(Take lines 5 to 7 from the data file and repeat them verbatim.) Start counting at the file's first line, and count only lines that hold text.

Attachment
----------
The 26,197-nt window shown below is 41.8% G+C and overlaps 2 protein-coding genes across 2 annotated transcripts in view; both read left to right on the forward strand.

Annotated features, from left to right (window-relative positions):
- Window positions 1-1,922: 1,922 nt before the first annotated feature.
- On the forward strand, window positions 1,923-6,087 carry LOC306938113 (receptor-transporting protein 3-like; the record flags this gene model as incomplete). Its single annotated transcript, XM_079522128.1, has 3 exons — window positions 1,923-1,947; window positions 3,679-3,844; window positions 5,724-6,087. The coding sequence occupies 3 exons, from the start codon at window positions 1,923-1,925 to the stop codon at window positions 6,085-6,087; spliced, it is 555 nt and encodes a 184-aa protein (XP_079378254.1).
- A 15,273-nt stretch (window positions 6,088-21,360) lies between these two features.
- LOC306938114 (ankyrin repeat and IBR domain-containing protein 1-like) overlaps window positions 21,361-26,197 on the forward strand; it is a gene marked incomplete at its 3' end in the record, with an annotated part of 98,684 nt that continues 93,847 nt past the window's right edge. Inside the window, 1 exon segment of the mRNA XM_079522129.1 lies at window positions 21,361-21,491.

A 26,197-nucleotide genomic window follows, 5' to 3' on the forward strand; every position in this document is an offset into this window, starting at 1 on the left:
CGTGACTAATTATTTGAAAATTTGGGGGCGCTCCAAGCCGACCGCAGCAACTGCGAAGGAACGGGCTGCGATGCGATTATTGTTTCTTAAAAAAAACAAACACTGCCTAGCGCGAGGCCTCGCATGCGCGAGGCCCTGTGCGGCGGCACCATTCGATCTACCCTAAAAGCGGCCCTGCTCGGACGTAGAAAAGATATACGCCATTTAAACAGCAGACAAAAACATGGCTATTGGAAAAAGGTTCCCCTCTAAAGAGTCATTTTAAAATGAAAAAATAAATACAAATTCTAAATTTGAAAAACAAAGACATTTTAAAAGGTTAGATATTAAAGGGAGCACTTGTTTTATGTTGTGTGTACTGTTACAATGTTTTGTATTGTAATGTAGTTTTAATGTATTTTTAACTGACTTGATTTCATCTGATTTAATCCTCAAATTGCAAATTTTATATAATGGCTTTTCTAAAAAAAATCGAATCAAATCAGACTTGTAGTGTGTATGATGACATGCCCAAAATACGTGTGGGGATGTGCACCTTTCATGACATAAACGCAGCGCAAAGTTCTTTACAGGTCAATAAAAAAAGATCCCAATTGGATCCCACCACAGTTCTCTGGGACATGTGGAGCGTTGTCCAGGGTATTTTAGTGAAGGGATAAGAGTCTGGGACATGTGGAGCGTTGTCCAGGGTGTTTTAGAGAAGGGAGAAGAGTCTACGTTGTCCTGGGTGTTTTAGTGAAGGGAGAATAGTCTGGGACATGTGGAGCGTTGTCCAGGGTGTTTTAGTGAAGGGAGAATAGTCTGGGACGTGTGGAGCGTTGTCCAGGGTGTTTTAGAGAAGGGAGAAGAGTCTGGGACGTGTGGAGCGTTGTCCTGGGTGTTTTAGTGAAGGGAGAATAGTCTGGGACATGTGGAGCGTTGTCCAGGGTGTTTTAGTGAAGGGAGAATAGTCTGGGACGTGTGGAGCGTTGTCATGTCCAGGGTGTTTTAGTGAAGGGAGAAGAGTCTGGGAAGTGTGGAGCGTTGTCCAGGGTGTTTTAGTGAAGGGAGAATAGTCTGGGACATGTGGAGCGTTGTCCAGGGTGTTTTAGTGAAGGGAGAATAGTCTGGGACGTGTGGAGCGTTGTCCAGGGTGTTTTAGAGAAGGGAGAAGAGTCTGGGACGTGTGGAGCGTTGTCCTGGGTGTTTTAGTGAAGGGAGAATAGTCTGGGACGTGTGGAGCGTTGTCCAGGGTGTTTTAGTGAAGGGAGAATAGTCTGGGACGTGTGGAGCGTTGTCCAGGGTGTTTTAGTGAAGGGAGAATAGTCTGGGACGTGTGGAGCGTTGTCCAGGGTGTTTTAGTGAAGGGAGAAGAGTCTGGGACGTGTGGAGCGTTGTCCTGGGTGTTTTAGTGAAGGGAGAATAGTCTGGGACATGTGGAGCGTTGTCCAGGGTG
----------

- A 15,273-nt stretch (window positions 6,088-21,360) lies between these two features.
- LOC306938114 (ankyrin repeat and IBR domain-containing protein 1-like) overlaps window positions 21,361-26,197 on the forward strand; it is a gene marked incomplete at its 3' end in the record, with an annotated part of 98,684 nt that continues 93,847 nt past the window's right edge. Inside the window, 1 exon segment of the mRNA XM_079522129.1 lies at window positions 21,361-21,491.

A 26,197-nucleotide genomic window follows, 5' to 3' on the forward strand; every position in this document is an offset into this window, starting at 1 on the left: